The European Space Agency (ESA) is celebrating the 20th anniversary of the launch of its first Mars probe with an original event. During this event, the Mars Express orbiter transmitted video recordings from Mars to Earth in real time. Although in fact, the transmission was as close to reality as possible, given that the Red Planet is located at a distance of about 300 million kilometers from Earth. This is equivalent to the nearly 17 light minutes it takes to transmit data between Mars Express and the mission control center on Earth.
ESA representatives reported that the Mars Express team had been working for several months on the development of special tools for live broadcasting. This was a big challenge, as the team was used to processing and releasing images only once every few days, and not in real time. Therefore, there was no guarantee that everything would go flawlessly during this unprecedented online broadcast. However, the images from Mars appeared on time according to the planned schedule.
The live broadcast lasted about an hour. Watching it, viewers saw a slightly blurred slice of Mars taken by the Visual Monitoring Camera (VMC) on board the orbiting probe. Each subsequent image captured a slightly different view of the planet as the Mars Express moved around it.
Initially, VMC was developed as an engineering tool; its main task was to document the separation of the European Beagle 2 lander, which launched together with Mars Express on June 2, 2003. This separation took place on schedule in the orbit of Mars on Christmas 2003. Beagle 2 obviously landed safely, but was never able to “call” home. Later, the researchers determined that one or more of the lander’s four solar panels probably did not deploy properly, blocking the Beagle 2 communications antenna and condemning it to eternal silence on the Martian surface.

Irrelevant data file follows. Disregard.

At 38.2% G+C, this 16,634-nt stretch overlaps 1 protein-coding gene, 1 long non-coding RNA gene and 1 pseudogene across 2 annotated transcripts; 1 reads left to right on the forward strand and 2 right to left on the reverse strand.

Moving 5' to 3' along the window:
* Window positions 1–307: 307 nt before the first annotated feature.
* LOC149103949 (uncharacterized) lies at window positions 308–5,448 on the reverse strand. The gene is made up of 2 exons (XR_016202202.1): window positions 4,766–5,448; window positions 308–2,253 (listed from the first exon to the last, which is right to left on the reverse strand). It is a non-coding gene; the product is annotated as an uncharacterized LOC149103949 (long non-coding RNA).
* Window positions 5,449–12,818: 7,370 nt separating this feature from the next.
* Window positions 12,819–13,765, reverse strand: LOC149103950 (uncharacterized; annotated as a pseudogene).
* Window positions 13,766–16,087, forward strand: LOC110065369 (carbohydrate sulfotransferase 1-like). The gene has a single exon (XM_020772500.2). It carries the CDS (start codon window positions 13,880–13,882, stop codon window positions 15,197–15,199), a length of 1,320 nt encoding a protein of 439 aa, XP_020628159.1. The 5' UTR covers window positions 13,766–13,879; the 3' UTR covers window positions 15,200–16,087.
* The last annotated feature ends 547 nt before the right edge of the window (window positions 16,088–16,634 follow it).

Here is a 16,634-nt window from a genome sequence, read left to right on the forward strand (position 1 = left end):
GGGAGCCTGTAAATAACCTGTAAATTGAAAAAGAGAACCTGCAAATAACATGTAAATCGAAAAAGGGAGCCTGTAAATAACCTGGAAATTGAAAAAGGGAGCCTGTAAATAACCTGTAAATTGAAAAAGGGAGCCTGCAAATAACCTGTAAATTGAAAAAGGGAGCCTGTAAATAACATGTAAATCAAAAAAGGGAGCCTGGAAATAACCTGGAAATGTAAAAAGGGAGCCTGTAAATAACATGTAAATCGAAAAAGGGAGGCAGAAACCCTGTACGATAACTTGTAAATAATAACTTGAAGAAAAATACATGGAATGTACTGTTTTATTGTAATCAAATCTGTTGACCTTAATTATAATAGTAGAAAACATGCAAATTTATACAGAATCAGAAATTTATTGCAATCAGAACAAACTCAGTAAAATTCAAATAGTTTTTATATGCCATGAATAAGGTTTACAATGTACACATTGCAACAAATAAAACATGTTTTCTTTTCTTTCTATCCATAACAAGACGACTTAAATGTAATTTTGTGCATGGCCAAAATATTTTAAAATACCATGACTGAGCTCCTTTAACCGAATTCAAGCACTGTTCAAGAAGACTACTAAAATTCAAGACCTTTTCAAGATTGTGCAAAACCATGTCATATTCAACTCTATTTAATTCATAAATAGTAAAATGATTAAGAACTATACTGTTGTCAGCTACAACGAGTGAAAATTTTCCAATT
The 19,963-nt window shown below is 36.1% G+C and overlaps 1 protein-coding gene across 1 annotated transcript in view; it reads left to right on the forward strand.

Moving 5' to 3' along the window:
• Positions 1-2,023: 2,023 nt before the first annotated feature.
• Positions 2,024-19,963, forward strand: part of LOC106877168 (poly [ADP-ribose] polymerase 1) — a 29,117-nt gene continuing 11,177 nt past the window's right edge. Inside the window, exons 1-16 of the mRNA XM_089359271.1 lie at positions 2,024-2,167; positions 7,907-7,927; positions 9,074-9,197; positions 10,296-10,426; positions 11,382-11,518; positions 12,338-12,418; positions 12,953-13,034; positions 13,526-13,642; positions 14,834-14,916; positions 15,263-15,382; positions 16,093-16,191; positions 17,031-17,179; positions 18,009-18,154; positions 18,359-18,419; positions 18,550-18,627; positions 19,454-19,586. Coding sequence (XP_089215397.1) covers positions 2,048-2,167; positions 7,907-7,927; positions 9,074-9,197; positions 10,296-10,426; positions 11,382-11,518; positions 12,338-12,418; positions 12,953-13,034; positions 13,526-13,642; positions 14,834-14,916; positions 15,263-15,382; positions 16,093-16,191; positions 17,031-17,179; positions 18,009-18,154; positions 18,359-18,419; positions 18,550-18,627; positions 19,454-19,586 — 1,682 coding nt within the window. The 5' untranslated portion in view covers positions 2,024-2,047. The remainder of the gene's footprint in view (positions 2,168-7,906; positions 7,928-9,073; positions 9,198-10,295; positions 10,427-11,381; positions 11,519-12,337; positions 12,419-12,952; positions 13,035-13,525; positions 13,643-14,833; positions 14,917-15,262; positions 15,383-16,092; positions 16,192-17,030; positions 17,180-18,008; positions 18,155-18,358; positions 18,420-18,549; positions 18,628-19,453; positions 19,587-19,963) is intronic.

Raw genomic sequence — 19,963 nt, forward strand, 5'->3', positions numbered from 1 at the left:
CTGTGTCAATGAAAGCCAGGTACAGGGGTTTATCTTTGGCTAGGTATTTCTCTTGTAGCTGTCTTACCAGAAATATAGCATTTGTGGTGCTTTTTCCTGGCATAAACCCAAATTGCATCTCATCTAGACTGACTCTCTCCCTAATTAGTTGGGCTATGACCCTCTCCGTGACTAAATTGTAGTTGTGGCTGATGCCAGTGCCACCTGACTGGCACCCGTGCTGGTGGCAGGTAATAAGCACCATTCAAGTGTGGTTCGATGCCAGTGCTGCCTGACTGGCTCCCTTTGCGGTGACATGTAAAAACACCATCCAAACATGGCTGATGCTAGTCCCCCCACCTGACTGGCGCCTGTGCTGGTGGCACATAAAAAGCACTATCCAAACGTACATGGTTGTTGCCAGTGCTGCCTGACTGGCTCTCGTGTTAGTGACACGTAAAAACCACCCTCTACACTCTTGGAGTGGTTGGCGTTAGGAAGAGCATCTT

The mission team turned off the VMC shortly after the separation of Beagle 2, but turned it back on in 2007 to serve as a tool for educational work. The camera was also used for scientific observations.
For almost 20 years of being on the Red Planet, Mars Express has achieved a lot with the help of these tools. For example, the orbiter detected methane in the rarefied Martian atmosphere, discovered a possible salt lake under the south pole of Mars and mapped the composition of ice at both poles of the planet.
Earlier we reported on how Mars Express captured the “holiday” landscape at the south pole of Mars.
According to New Scientist
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